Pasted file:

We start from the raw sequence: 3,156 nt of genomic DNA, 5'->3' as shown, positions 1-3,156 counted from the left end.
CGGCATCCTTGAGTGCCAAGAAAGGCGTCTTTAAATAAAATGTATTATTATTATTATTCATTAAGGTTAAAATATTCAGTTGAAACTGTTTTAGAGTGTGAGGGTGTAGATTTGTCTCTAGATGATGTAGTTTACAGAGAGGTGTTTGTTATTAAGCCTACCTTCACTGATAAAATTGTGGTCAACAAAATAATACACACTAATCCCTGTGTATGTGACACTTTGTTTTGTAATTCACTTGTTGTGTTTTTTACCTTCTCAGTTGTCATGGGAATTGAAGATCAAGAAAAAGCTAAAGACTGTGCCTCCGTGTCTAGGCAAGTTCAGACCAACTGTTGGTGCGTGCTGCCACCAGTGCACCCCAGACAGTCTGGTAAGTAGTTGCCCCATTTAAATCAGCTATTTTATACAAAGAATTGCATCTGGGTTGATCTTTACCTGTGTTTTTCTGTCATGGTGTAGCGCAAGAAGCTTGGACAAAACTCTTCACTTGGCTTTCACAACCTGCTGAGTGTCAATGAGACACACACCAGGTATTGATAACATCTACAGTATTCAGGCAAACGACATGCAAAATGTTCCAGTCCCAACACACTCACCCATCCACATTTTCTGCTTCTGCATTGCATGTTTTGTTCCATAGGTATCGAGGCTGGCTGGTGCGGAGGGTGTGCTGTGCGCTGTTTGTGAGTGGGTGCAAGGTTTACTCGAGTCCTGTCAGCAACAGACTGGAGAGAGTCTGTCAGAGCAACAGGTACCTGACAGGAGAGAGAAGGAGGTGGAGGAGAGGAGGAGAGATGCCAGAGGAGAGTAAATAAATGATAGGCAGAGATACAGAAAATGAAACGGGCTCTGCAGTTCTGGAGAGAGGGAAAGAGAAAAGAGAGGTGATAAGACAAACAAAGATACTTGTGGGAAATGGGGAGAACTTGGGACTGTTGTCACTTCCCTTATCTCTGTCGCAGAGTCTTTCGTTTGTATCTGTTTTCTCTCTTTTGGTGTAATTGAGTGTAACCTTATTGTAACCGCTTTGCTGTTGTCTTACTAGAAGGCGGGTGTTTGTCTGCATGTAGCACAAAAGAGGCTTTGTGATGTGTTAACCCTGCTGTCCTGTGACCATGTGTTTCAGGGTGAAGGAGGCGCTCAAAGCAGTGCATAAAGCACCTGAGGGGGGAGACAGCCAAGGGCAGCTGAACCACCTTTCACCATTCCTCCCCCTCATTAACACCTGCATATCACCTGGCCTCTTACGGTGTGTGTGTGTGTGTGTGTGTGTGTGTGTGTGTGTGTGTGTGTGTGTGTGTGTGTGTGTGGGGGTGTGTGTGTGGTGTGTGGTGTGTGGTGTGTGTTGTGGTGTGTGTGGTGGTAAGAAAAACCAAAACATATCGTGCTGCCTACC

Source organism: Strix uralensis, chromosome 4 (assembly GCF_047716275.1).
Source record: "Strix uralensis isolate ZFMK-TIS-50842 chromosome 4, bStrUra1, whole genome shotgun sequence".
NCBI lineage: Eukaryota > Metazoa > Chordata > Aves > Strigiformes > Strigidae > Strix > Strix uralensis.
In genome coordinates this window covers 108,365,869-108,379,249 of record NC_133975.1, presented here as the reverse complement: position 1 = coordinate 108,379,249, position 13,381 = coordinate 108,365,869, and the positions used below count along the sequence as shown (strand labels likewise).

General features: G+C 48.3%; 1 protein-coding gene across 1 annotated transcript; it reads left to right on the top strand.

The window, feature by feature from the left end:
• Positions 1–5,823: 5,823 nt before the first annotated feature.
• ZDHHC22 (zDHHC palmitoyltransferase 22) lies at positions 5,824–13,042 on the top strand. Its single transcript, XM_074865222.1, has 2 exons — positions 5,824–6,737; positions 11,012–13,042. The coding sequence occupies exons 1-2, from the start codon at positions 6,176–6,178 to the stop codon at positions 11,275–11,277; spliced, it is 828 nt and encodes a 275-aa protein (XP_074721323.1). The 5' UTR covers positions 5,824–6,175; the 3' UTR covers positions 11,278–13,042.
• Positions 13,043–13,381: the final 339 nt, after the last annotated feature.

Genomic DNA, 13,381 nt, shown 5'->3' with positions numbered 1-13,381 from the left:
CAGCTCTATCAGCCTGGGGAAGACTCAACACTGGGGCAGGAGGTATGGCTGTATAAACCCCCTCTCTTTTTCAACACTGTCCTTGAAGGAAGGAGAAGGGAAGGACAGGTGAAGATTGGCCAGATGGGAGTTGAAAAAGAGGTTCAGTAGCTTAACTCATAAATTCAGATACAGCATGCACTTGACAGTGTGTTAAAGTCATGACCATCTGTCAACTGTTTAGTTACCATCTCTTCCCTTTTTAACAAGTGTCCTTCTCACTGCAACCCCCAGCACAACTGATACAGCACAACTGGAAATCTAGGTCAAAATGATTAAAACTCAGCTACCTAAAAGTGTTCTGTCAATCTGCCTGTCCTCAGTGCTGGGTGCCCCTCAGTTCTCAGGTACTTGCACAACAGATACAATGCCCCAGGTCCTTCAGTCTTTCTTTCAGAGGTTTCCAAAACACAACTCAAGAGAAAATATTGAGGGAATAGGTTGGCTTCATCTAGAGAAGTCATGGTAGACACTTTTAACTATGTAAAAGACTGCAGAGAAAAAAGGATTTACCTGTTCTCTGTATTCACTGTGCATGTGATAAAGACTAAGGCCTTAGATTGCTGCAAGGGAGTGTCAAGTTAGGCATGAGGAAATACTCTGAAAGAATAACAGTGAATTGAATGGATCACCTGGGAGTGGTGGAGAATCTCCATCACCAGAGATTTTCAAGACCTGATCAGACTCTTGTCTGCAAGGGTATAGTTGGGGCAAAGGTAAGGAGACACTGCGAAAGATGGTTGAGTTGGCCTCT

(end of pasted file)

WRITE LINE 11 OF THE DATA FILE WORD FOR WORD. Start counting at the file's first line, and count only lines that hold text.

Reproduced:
• Positions 13,043–13,381: the final 339 nt, after the last annotated feature.